Astronauts start ham video broadcasts from space station
NASA astronaut Mike Hopkins making the first ham video transmission
ESA has announced the inauguration of its “Ham TV” broadcasts from its Columbus laboratory module on the International Space Station (ISS), which will allow the station to talk to amateur radio operators using video equipment, as well as providing space crews with a backup means of contacting mission control. Using equipment developed by Kayser Italia and brought to the station last August on a Japanese space freighter, NASA astronaut Mike Hopkins made the first video chat with ground stations in Livorno, Casale Monferrato and Matera, Italy.
Ham radio has been a part of space exploration since the first Sputnik launch in 1957 when radio amateurs tracked its historic beeps across the sky. In 1961, the first ham radio satellite, Oscar 1, was launched, and hams have been chatting with the ISS since its commissioning in 2000. The ISS orbits only about 350 km (220 mi) above the Earth, which is very easily within range of the average ham set. The only real trick is having the directional gear to work on the S-waveband used by the station.
The new set up was commissioned last month for general use. ESA says that though the video feed is one way, the astronauts can still hear the hams using the standard radio gear. However, the contact is brief because it must be line-of-sight, so it can only work when the ISS is above the horizon.
To help keep Ham TV on the air, ESA has provided five transportable ground stations to the Amateur Radio on the International Space Station organization. These can be linked together to provide video contact for up to 20 minutes at a time. The agency also hopes that the set up will also be used for educational purposes in schools.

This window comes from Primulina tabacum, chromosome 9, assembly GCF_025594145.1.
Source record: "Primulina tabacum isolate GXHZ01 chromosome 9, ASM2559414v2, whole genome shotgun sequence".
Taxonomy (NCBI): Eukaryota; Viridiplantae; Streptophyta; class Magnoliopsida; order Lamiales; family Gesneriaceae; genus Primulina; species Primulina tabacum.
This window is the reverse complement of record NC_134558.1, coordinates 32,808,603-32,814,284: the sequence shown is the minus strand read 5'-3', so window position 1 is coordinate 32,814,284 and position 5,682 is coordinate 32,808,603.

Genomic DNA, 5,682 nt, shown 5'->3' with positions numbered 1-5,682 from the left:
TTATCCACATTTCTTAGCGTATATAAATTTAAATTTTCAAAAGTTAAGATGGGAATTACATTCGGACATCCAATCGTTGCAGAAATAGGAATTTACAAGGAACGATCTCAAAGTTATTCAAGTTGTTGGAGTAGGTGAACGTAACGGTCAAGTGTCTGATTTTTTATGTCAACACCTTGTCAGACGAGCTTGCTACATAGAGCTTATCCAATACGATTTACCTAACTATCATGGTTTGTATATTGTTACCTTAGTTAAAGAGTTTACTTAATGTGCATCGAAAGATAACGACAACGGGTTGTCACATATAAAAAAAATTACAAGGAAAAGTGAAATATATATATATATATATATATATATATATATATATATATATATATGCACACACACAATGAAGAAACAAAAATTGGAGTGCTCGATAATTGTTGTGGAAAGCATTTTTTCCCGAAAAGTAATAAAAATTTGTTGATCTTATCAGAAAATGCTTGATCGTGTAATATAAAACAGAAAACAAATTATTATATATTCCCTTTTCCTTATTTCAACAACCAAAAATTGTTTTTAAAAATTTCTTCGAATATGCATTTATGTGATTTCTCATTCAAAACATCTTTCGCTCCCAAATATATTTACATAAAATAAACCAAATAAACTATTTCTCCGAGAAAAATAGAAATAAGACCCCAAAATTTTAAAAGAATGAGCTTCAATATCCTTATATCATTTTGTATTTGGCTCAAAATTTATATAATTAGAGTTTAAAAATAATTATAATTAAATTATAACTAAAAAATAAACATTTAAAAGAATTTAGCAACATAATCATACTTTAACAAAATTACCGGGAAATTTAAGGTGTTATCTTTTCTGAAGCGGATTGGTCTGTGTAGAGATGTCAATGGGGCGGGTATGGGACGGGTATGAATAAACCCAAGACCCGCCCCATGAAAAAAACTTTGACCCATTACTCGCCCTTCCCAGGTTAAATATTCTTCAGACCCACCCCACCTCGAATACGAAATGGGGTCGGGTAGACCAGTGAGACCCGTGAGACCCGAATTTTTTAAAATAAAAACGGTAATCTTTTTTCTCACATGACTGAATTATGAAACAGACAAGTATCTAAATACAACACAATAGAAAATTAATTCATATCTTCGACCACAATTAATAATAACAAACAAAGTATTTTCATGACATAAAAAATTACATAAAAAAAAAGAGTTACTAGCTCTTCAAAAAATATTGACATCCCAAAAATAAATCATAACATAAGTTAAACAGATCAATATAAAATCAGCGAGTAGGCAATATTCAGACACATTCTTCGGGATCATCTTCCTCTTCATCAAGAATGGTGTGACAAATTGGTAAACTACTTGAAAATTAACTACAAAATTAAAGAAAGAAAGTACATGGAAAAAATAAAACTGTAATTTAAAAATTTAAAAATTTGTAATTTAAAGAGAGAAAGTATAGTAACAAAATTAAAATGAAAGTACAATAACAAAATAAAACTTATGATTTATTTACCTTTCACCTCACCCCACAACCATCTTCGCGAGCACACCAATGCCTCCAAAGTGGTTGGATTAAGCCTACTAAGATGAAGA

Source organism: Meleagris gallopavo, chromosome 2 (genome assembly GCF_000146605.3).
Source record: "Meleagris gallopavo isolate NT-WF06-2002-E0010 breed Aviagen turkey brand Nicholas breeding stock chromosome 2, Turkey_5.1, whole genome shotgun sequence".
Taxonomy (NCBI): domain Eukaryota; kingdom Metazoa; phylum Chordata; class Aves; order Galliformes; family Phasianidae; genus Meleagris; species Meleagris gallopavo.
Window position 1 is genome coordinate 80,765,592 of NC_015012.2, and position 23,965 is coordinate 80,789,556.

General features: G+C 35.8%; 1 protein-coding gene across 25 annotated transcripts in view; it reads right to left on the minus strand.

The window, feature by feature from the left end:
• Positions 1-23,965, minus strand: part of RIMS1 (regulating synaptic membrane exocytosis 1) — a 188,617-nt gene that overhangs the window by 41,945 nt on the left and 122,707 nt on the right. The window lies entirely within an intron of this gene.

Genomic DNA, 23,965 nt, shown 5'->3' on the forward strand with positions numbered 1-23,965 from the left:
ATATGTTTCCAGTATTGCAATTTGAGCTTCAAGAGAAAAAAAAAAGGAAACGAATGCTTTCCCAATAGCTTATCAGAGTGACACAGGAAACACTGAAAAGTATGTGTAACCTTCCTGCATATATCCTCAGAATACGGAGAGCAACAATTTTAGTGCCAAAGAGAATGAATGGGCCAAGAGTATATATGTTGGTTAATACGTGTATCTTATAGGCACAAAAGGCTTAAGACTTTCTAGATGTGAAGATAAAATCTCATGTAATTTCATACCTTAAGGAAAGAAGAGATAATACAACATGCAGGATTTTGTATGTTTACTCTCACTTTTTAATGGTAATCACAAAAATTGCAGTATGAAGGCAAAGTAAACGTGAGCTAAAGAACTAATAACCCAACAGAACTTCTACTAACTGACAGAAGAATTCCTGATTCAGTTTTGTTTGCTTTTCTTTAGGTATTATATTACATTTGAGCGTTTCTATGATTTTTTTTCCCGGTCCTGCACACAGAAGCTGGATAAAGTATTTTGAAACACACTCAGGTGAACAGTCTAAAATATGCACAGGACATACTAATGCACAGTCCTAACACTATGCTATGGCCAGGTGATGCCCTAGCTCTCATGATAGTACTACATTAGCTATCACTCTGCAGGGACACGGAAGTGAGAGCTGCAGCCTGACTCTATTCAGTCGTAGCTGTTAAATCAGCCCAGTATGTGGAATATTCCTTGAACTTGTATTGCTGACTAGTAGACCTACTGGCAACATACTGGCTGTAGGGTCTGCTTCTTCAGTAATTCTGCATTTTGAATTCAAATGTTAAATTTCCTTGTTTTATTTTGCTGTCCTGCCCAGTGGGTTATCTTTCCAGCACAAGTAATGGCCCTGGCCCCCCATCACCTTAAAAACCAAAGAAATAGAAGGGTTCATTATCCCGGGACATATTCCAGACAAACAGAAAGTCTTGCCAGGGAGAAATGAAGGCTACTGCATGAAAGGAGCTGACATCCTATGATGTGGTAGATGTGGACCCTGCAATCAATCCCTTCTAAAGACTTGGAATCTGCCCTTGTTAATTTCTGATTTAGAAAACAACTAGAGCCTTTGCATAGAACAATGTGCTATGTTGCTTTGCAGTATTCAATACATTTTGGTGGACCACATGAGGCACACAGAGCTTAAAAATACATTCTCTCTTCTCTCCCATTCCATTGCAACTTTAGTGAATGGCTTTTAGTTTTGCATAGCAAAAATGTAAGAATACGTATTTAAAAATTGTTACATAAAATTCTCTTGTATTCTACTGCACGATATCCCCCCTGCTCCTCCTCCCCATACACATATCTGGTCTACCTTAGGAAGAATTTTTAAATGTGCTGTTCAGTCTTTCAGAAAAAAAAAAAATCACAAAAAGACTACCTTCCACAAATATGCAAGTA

About the Author
David Szondy is a freelance writer based in Monroe, Washington. An award-winning playwright, he has contributed to Charged and iQ magazine and is the author of the website Tales of Future Past.
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This is awesome and something Ham really needed. I got a Ham license just to break up the IT track and while I think I learned a lot of cool stuff getting it I never actually bought a radio or used the license for anything and it seems like almost all the people who /could/ be interested in ham all end up playing with/learning other stuff.
Now that the morse code requirement for the higher licenses is gone I would love to see ham salvaged to try be a platform for learning the future instead of just a platform for studying the past.
There is a vid of the broadcast here: http://youtu.be/EpFzbKvK1pk
It looks like they used 2369 MHz for the signal and used the Tutioune software in combination with a TV tuner card (TT S2-1600 or S2-3200) to decode it.
I think Tutioune and the tuner cards support both MPEG-2 and H.264 but I think it looks like DVB-S was probably used to communicate to a ground station in France (F6DZP) so the codec was probably MPEG-2 (based on the DVB-S wiki).
I am kind of surprised the ARRIS project didn't have most this info in one place but if digital operating modes were more encourages like this on HAM there would be potential for people to actually develop open standard communication protocols and codecs that aren't restricted by licensing.
DVB-S seems tied to MPEG2 but H.264 (aka MPEG4) uses about half the bitrate for the same quality feed but needs more processing power. The next round of codecs are H.265 and VP9 which cut bitrate in half again but using a ton more CPU to do it. Using SDR and a strong FEC you could do a lot of cool stuff over HAM but a lot of the frequencies are still restricted to analog only operating modes.
Am and FM radio in the US is another analog platform that should be brought kicking and screaming into the 21st century but admittedly with much less CPU intensive standards. I think the US actually licensed a proprietary technology from iBiquity for "HD Radio" instead of using a royalty free digital platform that could have been well, ubiquitous.
There are so many tech companies that largely ignore this space :(
At about $200 the S2-3200 is not that cheap.
Maybe we can try a rtl2832u with a downconverter....
Anyway it's good to have yet another reason to aim some antennae at the ISS.
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